And Shushan! Fancy dress fun as young and old celebrate Purim! Email us at community@thejngroup.com

2 NELLY’S LIGHT

The parents of a sixmonth-old baby in Borehamwood were delighted by her Purim costume inspired by Starbucks’ babyccinos, a coffee-free drink consisting of extra frothy milk for toddlers. Nelly Eder’s outfit was handmade for Purim by her mum, Hope. Her father told Jewish News: “With all of the darkness in the world at the moment, I thought I would share some light.”

3 CIRCUS FUN

Fun, laughter and lots of noise spilled out of Edgware and Hendon Reform Synagogue during the community’s Purim celebrations. Children and adults joined the synagogue’s Shushan Circus and enjoyed food and each other’s company. Also on the programme was an “animated” Megillah reading, followed by cocktails and canapes for congregants. The shul praised “fantastic costumes worn by members and, as always, the rabbis” including clowns and ring masters. Pictured are members dressed as clowns and a lion tamer.

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4 CHARITY DRIVE

Children at the Tracy Lewis Childcare nursery in Hendon, which is based in the Ner Yisrael Community Centre, brought in food and snacks, including juice cartons, raisins and crisps, to donate to the charity GIFT ahead of Purim. GIFT delivers food packages to families, including mishloach manot during the festival.

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Jewish News 12 March 2020

Scene & Be Seen / Community

5 AISH BASH

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Photo by Leivi Saltman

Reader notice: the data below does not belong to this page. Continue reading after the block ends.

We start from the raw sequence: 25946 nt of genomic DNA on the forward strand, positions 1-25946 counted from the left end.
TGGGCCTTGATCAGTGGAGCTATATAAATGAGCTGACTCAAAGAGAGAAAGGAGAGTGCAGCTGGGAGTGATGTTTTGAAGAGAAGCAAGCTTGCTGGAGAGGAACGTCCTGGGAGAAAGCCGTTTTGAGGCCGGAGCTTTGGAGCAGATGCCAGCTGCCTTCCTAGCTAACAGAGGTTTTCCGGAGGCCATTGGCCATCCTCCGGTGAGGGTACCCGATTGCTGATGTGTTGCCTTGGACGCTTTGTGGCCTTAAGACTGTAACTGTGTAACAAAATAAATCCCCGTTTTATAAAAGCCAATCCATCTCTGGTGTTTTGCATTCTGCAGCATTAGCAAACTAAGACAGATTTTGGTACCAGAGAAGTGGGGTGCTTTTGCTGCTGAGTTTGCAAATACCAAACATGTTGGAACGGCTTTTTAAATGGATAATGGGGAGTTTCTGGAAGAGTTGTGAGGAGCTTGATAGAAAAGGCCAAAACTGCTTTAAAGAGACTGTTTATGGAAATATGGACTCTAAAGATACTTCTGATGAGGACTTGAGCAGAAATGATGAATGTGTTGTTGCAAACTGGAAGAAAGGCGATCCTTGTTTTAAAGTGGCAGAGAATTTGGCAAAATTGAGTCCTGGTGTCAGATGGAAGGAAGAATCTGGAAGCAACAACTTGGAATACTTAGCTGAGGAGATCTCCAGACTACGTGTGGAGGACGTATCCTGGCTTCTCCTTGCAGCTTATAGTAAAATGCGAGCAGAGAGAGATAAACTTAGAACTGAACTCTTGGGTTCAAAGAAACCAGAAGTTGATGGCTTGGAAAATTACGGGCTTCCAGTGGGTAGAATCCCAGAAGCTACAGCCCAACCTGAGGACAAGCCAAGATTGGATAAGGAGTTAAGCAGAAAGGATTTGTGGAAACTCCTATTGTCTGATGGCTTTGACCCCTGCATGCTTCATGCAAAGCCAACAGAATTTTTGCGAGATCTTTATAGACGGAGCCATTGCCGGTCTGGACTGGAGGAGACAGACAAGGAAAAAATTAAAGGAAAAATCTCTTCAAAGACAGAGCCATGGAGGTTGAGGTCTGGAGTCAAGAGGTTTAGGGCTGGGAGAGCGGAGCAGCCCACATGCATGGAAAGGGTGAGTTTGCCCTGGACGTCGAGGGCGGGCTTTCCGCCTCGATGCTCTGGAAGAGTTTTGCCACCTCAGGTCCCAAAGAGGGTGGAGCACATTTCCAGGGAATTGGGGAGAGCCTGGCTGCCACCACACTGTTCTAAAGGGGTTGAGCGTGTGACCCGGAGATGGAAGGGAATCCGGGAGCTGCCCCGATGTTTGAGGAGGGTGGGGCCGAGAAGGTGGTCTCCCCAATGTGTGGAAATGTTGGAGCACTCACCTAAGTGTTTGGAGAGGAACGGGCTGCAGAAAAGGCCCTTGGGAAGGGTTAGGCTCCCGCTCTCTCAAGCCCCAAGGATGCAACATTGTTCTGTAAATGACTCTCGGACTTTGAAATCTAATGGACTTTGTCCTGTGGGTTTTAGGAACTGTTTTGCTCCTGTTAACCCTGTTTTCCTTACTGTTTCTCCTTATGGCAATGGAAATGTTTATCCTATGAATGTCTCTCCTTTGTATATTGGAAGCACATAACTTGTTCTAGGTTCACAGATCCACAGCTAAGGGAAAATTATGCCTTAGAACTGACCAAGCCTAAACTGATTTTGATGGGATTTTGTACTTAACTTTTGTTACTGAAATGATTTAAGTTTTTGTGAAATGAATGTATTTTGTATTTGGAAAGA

Over 75 people came out for Aish UK’s Coachellainspired Purim party at the home of Rabbi Shmuel Kott. The evening began with a Megillah reading led by Rabbi Shimshon Silkin, followed by music, food and festival fun.

6 YOUNG EXECS 7

Photo by Grainge Photography

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Three hundred professionals attended Young UJIA’s Purim party at Forge in the City of London. They were entertained by DJ Dan Kraines, saxophonist Adam Holloway and a fire breather. The event raised more than £8,000 for UJIA projects in Israel and the UK.

7 SCHOOL SPECIAL

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Over 700 children from Yavneh Primary, Nancy Reuben Primary, Sacks Morasha Jewish Primary and Kerem School showed their best moves, raising funds for Jewish Care in zumba sessions led by a teacher from Dancing with Louise. Popular costumes ranged from Ella’s character in the Disney animation Frozen to superheroes, firefighters and police officers.

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FESTIVE SIMCHA

Felicity Miller, a New West End synagogue member whose Hebrew birthday falls on Purim, was given a book about the festival during special ‘batmitzvah’ celebrations. The community made a kiddush and thanked Miller, who is turning 48 this year and whose birthday falls on 29 February. A kiddush was made and Felicity gave a D’var Torah. Each year, Miller produces a Purim Spiel, known to the community as the Purim Jewsical, which is performed with members of the New West End and Central Synagogues. Rabbi Moshe Freedman said: “We wish Felicity, her husband Frank, children Alex, Ben and Josh and her father Trevor Toube mazeltov on this lovely occasion.”

9 FITTING EVENT

The CEO of HSBC Private Bank, Charles Boulton, hosted an event at the Hotel Café Royal attended by close to 200 guests, including the Board of Deputies president and guest speaker for the evening, Marie van der Zyl. “To me it feels fitting that the festival of Purim is the setting for this

event – a celebration of what the Jewish community is really about,” said van der Zyl, who is pictured with Boulton and the chair of the bank’s Jewish network Rosa Shaul. “An occasion where we can mark our contributions to society and other communities. An occasion where, as opposed to hiding our Jewish identities, we gather to celebrate them proudly and collectively.”